• “The Wolf represents the pathfinder. He is a guide that helps you to discover when you are being misguided, or led correctly, when using your instincts…
  • “When the Wolf shows up in your life, look closely and listen carefully to what your intuition or instincts are telling you…
  • “Wolves are wild animals, they are beautiful creatures of mystery that cannot be domesticated. If a Wolf appears to you in a certain period of your life when you’re in doubt of the changes that are happening, it can be reassuring you that the path you’re taking is the right one, and that you’re being loyal to your instincts. Equally, if the Wolf presents itself in a moment in life where you feel stuck, it might be reminding you that you’re a free wild creature, that you can deviate from whatever path you are currently on and become a ‘lone Wolf’ if necessary in order to pursue your dreams…” | Wolf Spirit Animal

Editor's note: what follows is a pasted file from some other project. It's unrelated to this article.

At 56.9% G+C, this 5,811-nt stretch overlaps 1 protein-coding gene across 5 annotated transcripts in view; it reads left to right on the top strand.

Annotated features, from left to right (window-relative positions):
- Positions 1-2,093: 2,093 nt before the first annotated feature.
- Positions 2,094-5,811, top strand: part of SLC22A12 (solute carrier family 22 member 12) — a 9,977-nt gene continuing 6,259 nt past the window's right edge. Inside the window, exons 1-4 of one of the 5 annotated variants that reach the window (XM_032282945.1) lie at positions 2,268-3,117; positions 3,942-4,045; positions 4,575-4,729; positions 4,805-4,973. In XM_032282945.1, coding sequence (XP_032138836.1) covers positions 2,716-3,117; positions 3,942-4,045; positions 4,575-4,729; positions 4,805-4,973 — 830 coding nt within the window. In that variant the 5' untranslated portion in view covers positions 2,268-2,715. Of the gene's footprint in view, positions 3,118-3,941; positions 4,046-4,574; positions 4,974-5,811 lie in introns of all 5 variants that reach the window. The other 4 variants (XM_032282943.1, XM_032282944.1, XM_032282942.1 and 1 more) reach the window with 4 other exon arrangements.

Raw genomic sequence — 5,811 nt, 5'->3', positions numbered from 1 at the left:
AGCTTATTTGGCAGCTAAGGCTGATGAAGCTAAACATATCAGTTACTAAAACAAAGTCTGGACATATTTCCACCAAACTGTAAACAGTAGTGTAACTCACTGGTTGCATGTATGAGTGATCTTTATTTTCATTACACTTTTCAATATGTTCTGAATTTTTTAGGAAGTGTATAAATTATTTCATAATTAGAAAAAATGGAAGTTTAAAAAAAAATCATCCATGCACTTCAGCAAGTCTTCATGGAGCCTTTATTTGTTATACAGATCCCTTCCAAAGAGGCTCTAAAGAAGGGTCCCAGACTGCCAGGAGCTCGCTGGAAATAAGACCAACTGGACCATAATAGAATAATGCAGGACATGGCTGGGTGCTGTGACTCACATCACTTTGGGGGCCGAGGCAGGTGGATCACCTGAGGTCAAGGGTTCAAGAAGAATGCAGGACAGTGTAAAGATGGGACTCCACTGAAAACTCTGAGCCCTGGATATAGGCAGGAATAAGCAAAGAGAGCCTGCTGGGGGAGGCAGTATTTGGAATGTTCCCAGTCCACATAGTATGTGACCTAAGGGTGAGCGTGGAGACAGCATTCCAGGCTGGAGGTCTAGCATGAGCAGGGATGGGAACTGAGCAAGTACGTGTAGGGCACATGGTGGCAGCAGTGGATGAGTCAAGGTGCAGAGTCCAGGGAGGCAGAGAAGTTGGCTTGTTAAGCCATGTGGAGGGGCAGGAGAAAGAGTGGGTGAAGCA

For so much of the last couple of years I have felt like I was ensnared in a world of smoke and fog, at the mercy of circumstances and situations, in a state of reaction rather than action and choices. This last year the smoke and fog turned to a smouldering fire that almost consumed me, leaving me a husk holding ashes in my mouth. Even my dreams abandoned me. There was just an opaque greyness in my dream world that stole the rich vividness I was used to. 

But around Autumn, late March in the Southern  Hemisphere, I dreamed of my wolves again. Those dreams started cracking the husk of me open again to find small seeds of new dreams. The ashes in my mouth were still there but now they were softly glowing with forgotten embers of warmth and new sparks of energy. As the world around was turning into russet oranges and rich reds and sun-kissed golds, the embers started waking up.